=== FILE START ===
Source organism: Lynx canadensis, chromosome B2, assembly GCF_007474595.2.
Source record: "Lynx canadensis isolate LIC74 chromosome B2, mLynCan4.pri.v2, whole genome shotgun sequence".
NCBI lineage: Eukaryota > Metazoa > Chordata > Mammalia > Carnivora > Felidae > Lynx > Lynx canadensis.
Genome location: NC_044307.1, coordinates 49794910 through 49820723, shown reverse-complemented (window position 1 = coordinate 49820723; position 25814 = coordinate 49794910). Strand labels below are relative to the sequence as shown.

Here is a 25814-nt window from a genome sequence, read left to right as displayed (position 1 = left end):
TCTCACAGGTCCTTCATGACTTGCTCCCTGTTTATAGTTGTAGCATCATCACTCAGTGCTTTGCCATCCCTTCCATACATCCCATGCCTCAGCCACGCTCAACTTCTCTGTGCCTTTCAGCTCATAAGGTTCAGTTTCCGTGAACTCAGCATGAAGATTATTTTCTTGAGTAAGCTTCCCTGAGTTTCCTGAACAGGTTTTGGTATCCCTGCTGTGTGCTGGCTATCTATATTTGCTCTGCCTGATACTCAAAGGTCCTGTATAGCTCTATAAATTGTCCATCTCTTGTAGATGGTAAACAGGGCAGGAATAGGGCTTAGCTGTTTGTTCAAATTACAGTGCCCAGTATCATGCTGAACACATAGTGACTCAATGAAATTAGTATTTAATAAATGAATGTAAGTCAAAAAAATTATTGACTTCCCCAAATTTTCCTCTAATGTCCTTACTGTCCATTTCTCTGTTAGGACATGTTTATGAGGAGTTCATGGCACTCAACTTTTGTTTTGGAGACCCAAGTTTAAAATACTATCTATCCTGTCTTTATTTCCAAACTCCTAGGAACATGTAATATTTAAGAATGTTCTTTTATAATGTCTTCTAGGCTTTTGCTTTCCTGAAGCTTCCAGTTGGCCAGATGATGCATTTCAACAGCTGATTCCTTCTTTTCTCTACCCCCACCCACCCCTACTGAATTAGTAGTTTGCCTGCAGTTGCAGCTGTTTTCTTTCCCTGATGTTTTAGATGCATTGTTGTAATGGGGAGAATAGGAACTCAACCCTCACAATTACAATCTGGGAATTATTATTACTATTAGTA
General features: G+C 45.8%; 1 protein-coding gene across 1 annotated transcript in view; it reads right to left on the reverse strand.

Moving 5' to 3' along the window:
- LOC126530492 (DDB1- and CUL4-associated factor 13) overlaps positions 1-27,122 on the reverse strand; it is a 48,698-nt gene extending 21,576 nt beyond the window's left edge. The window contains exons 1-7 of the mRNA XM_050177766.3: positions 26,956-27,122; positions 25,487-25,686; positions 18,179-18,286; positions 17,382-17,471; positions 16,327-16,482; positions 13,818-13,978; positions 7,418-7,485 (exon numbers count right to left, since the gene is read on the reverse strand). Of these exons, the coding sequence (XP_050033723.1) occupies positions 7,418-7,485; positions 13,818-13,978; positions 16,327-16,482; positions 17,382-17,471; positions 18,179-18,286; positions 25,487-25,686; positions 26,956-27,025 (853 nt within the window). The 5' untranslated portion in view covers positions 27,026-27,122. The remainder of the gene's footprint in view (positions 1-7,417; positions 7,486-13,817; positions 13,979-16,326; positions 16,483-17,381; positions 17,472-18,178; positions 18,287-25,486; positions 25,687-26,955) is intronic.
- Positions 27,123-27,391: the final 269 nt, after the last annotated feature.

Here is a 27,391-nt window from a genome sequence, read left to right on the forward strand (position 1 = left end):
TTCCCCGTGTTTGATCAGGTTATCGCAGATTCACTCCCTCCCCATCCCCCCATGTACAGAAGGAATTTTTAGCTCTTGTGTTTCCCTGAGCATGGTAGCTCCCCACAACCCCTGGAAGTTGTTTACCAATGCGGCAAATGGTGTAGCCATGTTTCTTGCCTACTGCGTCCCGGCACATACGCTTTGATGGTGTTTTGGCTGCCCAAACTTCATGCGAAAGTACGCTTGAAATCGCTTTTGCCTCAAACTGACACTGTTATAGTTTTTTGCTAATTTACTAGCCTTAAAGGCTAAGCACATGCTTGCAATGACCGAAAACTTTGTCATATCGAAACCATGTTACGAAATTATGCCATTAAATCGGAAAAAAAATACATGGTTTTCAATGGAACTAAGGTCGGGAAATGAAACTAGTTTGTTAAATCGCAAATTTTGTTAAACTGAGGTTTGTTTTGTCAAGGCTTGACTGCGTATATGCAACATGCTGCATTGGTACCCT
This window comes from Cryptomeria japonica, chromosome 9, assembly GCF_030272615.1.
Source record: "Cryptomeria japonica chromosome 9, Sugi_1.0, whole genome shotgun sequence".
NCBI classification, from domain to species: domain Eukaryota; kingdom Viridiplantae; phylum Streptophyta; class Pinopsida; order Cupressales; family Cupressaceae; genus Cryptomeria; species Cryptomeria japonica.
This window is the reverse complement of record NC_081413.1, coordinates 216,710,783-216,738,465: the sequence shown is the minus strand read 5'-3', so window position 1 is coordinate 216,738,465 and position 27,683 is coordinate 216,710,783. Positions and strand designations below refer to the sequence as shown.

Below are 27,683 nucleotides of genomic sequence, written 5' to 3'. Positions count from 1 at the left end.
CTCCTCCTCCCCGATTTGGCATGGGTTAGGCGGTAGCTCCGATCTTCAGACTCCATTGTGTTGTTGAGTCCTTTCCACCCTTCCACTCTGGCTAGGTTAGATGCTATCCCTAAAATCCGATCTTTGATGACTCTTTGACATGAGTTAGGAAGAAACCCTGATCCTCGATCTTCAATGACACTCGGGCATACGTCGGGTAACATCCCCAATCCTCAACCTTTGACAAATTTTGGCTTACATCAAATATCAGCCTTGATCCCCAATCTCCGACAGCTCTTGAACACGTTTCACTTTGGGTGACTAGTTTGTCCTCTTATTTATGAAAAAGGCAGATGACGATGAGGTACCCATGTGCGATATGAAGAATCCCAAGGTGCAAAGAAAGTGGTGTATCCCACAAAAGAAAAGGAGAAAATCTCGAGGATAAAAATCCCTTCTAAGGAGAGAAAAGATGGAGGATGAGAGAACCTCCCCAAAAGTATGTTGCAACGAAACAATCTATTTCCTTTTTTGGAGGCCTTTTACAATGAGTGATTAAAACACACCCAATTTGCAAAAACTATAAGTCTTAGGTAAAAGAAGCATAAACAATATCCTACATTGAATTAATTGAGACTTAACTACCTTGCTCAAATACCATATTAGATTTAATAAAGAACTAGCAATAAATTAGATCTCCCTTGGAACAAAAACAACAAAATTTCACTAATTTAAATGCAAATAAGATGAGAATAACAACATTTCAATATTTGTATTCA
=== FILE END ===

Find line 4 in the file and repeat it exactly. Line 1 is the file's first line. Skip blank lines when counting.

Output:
Genome location: NC_044307.1, coordinates 49794910 through 49820723, shown reverse-complemented (window position 1 = coordinate 49820723; position 25814 = coordinate 49794910). Strand labels below are relative to the sequence as shown.